UPDATED 5 p.m. 5/25/2012

Editor’s Note: This Fact Check has been updated and the grade changed for clarity and fairness. The facts remain the same and we’ve double-checked former Congressman Djou’s voting record, which is added in here. But we decided to change the grade to reflect the context of the entire interview and his effort to go back and clarify his earlier statements.

In a May 1 interview on Rick Hamada’s radio show, former U.S. Rep. Charles Djou simultaneously played up his stint in Congress and his tour in Afghanistan.

“I am the first and only former member of Congress to have forward-deployed into combat and to do a tour of duty,” he said.

A bit later in the interview, he also said: “I’m the only person to have ever voted myself into war.”

At a later point, Djou briefly acknowledged that there had been a few members of Congress who voted in favor of World War II and then deployed.

Those are interesting claims, given the number of congressional representatives who have served in the military.

We tried to contact Djou to ask him more specifically what he meant. He never got back to us. After the story was published his campaign staff directed us to a conservative blogger’s post criticizing our Fact Check. But Djou never responded, and still hasn’t despite further efforts to contact him for this updated post.

So we have taken his statements to mean that he was suggesting first that there were no other congressmen who had gone off to combat, and that he was the only one who had actually voted on some sort of measure that authorized his own combat duty. Later in the program he apparently realized perhaps he should point out that WWII-era politicians had taken up arms for their country.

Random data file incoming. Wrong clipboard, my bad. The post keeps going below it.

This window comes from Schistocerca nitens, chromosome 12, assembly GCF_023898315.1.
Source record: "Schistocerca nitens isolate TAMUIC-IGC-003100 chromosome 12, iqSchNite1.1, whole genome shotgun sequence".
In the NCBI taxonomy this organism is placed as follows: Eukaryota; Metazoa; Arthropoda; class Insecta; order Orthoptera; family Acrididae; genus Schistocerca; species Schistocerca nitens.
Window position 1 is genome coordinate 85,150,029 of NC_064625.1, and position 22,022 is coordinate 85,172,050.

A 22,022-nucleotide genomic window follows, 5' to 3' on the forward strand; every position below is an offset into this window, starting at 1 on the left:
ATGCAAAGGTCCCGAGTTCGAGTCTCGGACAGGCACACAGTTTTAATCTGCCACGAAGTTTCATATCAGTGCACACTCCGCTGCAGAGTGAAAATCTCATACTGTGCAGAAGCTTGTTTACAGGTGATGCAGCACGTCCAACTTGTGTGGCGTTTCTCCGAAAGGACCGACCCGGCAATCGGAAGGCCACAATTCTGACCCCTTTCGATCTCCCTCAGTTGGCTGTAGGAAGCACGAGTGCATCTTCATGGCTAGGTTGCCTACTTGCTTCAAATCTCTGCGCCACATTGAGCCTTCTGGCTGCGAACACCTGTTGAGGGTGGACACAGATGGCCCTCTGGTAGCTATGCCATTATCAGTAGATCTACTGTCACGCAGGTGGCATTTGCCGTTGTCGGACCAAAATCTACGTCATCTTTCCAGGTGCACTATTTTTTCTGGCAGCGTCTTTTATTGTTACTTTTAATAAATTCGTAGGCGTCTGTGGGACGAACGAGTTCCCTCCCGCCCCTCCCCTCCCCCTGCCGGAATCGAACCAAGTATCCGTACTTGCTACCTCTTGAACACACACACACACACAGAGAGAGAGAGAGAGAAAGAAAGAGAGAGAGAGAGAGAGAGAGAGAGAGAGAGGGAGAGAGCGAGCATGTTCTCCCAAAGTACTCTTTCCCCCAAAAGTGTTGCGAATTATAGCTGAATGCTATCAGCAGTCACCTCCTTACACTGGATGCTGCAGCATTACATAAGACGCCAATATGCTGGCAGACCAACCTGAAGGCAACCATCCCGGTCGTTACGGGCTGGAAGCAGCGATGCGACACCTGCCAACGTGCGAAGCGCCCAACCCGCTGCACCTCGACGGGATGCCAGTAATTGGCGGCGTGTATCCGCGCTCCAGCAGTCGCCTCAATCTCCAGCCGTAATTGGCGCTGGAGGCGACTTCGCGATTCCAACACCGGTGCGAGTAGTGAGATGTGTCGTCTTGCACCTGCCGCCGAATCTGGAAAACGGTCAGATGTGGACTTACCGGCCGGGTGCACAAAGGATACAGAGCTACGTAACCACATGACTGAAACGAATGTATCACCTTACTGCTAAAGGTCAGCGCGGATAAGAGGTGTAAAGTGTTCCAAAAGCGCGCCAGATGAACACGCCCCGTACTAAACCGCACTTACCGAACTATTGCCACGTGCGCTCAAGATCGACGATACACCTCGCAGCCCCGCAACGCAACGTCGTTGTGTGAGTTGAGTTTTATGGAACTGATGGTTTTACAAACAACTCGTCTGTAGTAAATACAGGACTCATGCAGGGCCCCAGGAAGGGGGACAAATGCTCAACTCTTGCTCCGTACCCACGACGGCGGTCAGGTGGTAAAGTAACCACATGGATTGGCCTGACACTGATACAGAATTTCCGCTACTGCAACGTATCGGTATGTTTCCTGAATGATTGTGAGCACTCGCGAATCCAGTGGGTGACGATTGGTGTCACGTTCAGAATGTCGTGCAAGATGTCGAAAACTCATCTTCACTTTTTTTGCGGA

But since Djou still hasn’t responded, we’re still not sure what piece of legislation he was referring to when he says he voted himself into war. The war in Afghanistan — where he recently returned from a tour of duty — was already going on when he entered Congress after a special election in May 2010.

Civil Beat checked the congressional record and found that he voted for the National Defense Authorization Act for 2011, which continued funding already in place for defense operations and military spending, including in Afghanistan. He also voted against a bill that set a timetable for withdrawal from Afghanistan.

Meanwhile, congressional historians did return calls. They knew quite a few representatives and senators who had gone off to war.

Paul McHale Jr., a former member of the House from Pennsylvania (1993-1999), was deployed to Afghanistan just a few years ago, according to the House Office of the Historian.

McHale’s deployment was covered heavily by local and national media before he left in 2006 and when he returned in 2007.

McHale’s record shows he voted on similar defense spending measures in his time in Congress.

Decades ago, the battlefield saw the likes of Albert Vreeland of New Jersey and Charles Faddis of Pennsylvania. Both served in Congress before heading off to fight in World War II.

On the Senate side, there was Henry Cabot Lodge Jr., who gave up his seat to serve in WWII and then was re-elected after the war, according to Senate historian Don Ritchie.

Indeed, members of Congress have been doing this for more than 150 years. Oregon Sen. Edward Baker was killed at the battle of Balls Bluff in 1861 after voting for the war, Ritchie said.

Djou is right that congressmen from the WWII era did go off to war. But after that time, he’s wrong that he’s the only former congressman to have gone into combat because that’s the situation with Paul McHale.

Whether Djou is the only person to vote himself into war is unclear since he hasn’t told us what specifically he voted on and the war he served in was already going on when he entered Congress.

BOTTOM LINE: Djou is not the only former congressman to go to war. Did he vote himself there? It appears he voted only for an annual appropriations bill. But there is at least an element of truth that he voted for a bill that paid to support combat in Afghanistan. And he did clarify his comments on the WWII vets. We’ve upgraded his rating from False to Half True.

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